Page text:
EGU General Assembly 2021
© Author(s) 2021. This work is distributed under
the Creative Commons Attribution 4.0 License.

An empirical study on the GEOtop hydrological model optimal estimation and uncertainty reduction using supercomputers

Giacomo Bertoldi1, Stefano Campanella1,2, Emanuele Cordano3, and Alberto Sartori4
Giacomo Bertoldi et al.
  • 1Eurac research, Institute for the Alpine Environment, Bolzano, Italy
  • 2National Institute of Oceanography and Applied Geophysics – OGS, Trieste, Italy
  • 3Rendena 100 s.r.l., Italy
  • 4SISSA, Trieste, Italy

Proper characterization of uncertainty remains a major research and operational challenge in Earth and Environmental Systems Models (EESMs). In fact, model calibration is often more an art than a science: one must make several discretionary choices, guided more by his own experience and intuition than by the scientific method. In practice, this means that the result of calibration (CA) could be suboptimal. One of the challenges of CA is the large number of parameters involved in EESM, which hence are usually selected with the help of a preliminary sensitivity analysis (SA). Finally, the computational burden of EESMs models and the large volume of the search space make SA and CA very time-consuming processes.

This work applies a modern HPC approach to optimize a complex, over parameterized hydrological model, improving the computational efficiency of SA/CA. We apply the derivative-free optimization algorithms implemented in the Facebook Nevergrad Python library (Rapin and Teytaud, 2018) on a HPC cluster, thanks to the Dask framework (Dask Development Team, 2016).

The approach has been applied to the GEOtop hydrological model (Rigon et al., 2006; Endrizzi et al., 2014) to predict the time evolution of variables as soil water content and evapotranspiration for several mountain agricultural sites in South Tyrol with different elevation, land cover (pasture, meadow, orchard), soil types.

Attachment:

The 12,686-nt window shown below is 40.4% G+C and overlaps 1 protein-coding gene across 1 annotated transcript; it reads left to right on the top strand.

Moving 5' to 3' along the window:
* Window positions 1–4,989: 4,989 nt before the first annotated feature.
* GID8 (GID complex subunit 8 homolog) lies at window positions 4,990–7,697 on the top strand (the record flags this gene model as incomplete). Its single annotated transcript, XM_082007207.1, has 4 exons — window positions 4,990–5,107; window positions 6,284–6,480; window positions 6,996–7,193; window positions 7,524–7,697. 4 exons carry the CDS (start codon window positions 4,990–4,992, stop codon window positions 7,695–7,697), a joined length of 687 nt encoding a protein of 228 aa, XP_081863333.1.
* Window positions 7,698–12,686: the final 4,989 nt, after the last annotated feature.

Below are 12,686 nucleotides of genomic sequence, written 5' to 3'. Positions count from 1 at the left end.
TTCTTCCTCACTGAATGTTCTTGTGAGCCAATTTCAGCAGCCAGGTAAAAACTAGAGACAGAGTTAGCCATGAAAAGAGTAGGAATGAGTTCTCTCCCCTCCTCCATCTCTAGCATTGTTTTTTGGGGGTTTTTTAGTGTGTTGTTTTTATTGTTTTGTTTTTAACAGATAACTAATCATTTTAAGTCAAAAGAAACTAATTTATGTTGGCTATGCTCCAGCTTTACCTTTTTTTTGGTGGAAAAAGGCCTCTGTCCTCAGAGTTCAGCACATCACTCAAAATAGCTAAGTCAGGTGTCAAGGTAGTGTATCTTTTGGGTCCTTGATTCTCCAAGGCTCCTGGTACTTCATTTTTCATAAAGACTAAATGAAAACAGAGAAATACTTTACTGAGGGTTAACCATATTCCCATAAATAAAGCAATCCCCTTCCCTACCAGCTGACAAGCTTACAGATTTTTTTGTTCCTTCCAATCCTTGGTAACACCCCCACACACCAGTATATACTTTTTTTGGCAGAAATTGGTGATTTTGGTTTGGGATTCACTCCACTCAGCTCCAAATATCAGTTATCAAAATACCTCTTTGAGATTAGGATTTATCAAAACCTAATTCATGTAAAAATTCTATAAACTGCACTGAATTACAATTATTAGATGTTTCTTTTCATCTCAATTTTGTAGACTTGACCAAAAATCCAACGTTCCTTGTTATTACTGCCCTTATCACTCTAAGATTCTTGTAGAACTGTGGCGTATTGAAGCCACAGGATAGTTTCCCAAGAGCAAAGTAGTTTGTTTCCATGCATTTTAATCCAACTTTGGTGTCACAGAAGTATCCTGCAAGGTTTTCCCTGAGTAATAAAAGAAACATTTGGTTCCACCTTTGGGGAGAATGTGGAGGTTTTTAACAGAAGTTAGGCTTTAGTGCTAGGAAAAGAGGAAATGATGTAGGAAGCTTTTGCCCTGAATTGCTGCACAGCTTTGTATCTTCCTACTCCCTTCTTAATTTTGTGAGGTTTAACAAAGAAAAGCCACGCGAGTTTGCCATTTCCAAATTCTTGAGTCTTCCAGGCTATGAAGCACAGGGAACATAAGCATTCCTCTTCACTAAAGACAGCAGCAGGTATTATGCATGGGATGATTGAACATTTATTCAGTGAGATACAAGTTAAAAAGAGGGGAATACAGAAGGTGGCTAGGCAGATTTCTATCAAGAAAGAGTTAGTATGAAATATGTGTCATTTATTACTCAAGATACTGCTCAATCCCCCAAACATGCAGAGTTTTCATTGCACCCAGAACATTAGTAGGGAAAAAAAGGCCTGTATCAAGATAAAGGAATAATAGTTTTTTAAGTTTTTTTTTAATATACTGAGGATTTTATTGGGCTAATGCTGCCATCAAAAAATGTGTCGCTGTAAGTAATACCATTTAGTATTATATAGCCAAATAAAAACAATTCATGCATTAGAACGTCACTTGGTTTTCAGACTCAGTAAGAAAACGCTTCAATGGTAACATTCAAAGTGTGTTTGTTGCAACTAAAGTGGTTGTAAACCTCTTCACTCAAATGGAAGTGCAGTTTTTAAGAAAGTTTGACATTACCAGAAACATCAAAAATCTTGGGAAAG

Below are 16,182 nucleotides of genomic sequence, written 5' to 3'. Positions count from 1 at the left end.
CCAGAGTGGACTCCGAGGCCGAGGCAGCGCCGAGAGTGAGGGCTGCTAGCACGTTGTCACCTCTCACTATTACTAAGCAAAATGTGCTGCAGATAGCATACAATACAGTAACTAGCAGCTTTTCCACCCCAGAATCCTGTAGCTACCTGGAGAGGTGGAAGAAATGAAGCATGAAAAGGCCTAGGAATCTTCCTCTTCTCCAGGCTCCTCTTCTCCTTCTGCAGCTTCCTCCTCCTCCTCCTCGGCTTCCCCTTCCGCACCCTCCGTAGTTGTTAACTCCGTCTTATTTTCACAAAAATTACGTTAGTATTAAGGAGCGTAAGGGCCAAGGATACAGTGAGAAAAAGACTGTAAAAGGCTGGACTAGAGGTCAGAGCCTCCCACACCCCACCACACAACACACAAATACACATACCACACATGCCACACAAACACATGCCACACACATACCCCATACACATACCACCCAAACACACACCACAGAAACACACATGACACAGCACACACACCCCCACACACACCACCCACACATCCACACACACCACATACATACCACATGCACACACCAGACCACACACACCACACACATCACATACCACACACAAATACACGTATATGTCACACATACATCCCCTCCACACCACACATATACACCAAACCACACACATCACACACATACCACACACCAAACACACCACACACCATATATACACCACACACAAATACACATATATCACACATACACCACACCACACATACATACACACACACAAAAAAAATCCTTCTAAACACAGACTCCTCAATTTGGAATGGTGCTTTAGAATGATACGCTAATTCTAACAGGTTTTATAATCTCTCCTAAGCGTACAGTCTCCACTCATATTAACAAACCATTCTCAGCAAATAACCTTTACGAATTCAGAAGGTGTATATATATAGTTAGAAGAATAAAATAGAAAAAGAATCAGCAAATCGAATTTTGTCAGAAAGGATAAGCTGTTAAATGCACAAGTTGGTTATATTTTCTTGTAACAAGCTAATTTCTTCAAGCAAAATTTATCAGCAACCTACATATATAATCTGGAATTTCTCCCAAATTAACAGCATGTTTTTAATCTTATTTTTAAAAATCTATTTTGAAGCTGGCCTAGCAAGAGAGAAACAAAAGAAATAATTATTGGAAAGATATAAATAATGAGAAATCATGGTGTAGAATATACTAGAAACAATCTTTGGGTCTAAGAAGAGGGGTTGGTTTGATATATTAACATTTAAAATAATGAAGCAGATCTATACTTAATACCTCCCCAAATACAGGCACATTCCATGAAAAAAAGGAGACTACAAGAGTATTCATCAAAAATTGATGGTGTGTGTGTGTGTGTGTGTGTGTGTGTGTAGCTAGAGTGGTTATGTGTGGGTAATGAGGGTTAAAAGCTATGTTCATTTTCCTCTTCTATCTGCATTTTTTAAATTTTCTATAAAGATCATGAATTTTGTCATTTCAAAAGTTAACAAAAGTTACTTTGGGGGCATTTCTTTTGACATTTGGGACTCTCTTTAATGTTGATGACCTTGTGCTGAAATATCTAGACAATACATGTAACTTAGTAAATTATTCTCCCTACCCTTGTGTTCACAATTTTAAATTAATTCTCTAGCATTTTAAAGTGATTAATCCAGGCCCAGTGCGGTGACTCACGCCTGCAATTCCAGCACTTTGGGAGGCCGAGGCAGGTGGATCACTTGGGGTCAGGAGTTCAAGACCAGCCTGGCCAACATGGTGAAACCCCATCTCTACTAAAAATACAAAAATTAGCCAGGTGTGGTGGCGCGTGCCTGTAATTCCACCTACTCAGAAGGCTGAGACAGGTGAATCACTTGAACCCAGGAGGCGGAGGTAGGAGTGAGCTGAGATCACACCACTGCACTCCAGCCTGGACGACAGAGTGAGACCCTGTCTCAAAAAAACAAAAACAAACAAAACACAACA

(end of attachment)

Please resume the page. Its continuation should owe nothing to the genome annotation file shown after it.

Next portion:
We performed simulations on one-dimensional domains, where the model solves the energy and water budget equations in a column of soil and neglects the lateral water fluxes.  Even neglecting the distribution of parameters across layers of soil, considering a homogeneous column, one has tens of parameters, controlling soil and vegetation properties, where only a few of them are experimentally available. 

Because the interpretation of global SA could be difficult or misleading and the number of model evaluations needed by SA is comparable with CA, we employed the following strategy. We performed CA using a full set of continuous parameters and SA after CA, using the samples collected during CA, to interpret the results. However, given the above-mentioned computational challenges, this strategy is possible only using HPC resources. For this reason, we focused on the computational aspects of calibration from an HPC perspective and examined the scaling of these algorithms and their implementation up to 1024 cores on a cluster. Other issues that we had to address were the complex shape of the search space and robustness of CA and SA against model convergence failure.

HPC  techniques allow to calibrate models with a high number of parameters within a reasonable computing time and  exploring the parameters space properly. This is particularly important with noisy, multimodal objective functions. In our case, HPC was essential to determine the  parameters controlling the water retention curve, which is highly not linear.  The developed  framework, which is published and freely available on GitHub, shows also how libraries and tools used within the machine learning community could be useful and easily adapted to EESMs CA.

How to cite: Bertoldi, G., Campanella, S., Cordano, E., and Sartori, A.: An empirical study on the GEOtop hydrological model optimal estimation and uncertainty reduction using supercomputers, EGU General Assembly 2021, online, 19–30 Apr 2021, EGU21-15768,, 2021.